7 Ingenious Ways to Keep Your LDR Strong Through This Pandemic

7 Ingenious Ways to Keep Your LDR Strong Through This Pandemic

Friends and fellow long-distance friendship peeps (which is pretty much both of us right now, am I right?)… What wild days we live in.

I am a tension, trauma, and resilience specialist. I mainly deal with humanitarian and disaster relief organizations. I’ve been in more than one medical situation. I’m married to someone who has made a profession out of living in areas like refugee settlements and isolated villages. We have a lot of experience coping with disasters between us… And to us, what is happening in the universe right now seems unreal and surreal. So, if the activities of the last month or two have left you feeling shell-shocked, you are not alone.

Even if you’re feeling alone and estranged from the ones you care for right now, you are most emphatically NOT ALONE. About everybody on the planet is now involved in a long-distance partnership (or several of them). I’m in a long-distance relationship with my husband for the umpteenth time (though, interestingly, for the first time, we’re both together in the same CITY and a long-distance relationship.)

Mike, my partner, has spent most of the last two months in the Solomon Islands. He’s back in Australia now, but he’s spending 14 days in our house by himself. To make everybody as healthy as possible, I’ve taken the boys to live with my parents down the road for the time being.

Never in my wildest dreams did I imagine a long-distance reunion in which we couldn’t even exchange a wave after he returned home before splitting up for another two weeks. It was also my birthday the day after he returned. The featured illustration above depicts us having a good time. I have a husband on Facetime, half a cake (I’m not sure what happened to the other half), and one boy who is WAY too fond of matches.

 

Like I Previously Said, these are Insane Days

But there you have it. When I haven’t been breaking up iPad battles, supervising the kids at kindergarten, or writing materials for work on dealing with tension, anxiety, and loneliness, I’ve been thinking about you and wondering what tips I can give you–offer all of us–on maintaining our long-distance relationships intact through this epic and prolonged season of confusion and anxiety.

But, without further ado, here is…

 

  1. Discuss How You’re Feeling and what you’re Trying to Cope with

Almost everybody is under a lot of pressure right now. You may have missed the career (or be about to). You never know when you’ll run into each other again. You may be stranded anywhere and unable to get home. You may be stressed out of your mind about friends and relatives. You may be bored out of your mind and cooped up. You may be feeling stressed, tired, and depressed. Bottom line, we’re all going to be out of our heads for a while in the coming weeks (and probably, sigh, months).

Talking about it may be beneficial. But speak to each other about the worries and frustrations, as well as the extreme ups and downs we’re both going through right now. Discuss what you’re thankful for, depressed for, and afraid of. Discuss how this helps you remember and wonder. Discuss the little light points of your day. Discuss how your life is evolving and what you’re experiencing. Talking (and writing) about your journey can make you appreciate it and feel closer to each other even though you can’t be in the same space together.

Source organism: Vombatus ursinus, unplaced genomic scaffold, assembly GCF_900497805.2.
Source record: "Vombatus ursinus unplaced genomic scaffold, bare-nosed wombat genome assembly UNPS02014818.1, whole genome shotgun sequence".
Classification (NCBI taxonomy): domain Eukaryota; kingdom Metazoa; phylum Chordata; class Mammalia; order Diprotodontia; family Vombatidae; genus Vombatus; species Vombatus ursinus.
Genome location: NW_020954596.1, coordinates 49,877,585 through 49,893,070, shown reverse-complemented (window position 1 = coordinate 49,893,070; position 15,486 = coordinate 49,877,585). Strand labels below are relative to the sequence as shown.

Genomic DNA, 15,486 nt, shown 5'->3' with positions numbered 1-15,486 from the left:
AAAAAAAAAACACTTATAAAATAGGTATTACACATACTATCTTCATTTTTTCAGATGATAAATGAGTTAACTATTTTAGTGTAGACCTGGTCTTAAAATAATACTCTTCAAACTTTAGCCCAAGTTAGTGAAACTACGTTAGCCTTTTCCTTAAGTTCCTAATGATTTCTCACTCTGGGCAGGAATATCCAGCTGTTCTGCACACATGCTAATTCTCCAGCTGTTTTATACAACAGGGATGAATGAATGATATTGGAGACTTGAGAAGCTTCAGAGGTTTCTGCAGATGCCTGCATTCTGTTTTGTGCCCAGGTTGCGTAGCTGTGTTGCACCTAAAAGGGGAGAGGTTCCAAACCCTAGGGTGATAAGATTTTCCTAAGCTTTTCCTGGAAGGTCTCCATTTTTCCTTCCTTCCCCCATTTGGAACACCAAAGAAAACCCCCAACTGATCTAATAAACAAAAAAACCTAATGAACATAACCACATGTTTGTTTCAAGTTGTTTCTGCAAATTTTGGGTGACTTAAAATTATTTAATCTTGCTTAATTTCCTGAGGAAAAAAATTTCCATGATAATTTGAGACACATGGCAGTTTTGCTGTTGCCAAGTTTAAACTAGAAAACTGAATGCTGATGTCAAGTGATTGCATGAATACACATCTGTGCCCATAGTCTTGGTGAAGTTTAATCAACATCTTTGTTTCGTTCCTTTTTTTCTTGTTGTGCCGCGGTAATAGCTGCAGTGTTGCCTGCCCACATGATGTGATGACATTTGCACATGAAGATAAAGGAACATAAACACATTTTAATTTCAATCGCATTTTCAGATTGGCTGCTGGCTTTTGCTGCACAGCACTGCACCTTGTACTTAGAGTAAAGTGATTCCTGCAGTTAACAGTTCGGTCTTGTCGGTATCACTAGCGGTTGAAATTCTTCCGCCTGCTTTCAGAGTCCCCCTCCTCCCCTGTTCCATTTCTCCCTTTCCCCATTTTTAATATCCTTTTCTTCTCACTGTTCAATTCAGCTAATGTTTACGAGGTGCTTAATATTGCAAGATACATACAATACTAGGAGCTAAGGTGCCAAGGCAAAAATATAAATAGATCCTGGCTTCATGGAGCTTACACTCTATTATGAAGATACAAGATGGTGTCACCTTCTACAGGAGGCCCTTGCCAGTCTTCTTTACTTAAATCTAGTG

We’re both moving on this emotional process together, even though we’re not physically together, and even though we’re unlikely to be at the same stage in the path at the same time. Being at various emotional stages on a common path may be kindness in certain respects. It means you’re unlikely to be feeling low-low-low at the same moment, which brings me to my next step…

  1. Recognize that you won’t be able to help them right away, and just Concentrate on Listening

Being in a long-distance partnership is especially frustrating when your partner is hurting and you feel unable to support them. However, guess what? In the coming weeks and months, we will ALL be hurting at times. Probably in significant respects. So we won’t be there to physically assist and console them. But, what does this imply?

It means we embrace these realities and don’t contest them as much. We understand that our companions will have horrible, difficult days where they weep on Facetime and we won’t be able to repair things for them. We agree that they will be on struggle street on days that we sound like we’re performing fine, and vice versa. We recognize that the greatest thing we can do for each other right now is to turn up, share, listen (really listen), and strive to grasp what each of us is going through. Know that we can’t “fix” anything with the person we care for. We will wish to, but we are unable to. Not in the sense to “improve the condition.”

But here’s the catch. When we embrace this, we realize what a strong blessing our involvement and focus are. It helps when we turn up, listen, and care. It simply does. It’s almost like sorcery. So remember this… anytime your spouse is having a tough day, listen to them and remind them you support them and wish you could be there… it will help. It’s as plain as that.

  1. Discuss Topics Other than Covid-19

Bring up Covid-19. In reality, it’s probably hard not to chat about what’s going on right now, and it’d be strange not to. After all, this is the stuff of futuristic fiction. Health-care services are collapsing, economies are on the verge of collapsing, crime is skyrocketing, doctors and experts are rushing to develop a vaccine or cure, classrooms and boundaries are closing for who knows how long… What is going on right now in the making of history? We’d be insane not to discuss it on a global basis, and we can certainly discuss it on a specific level.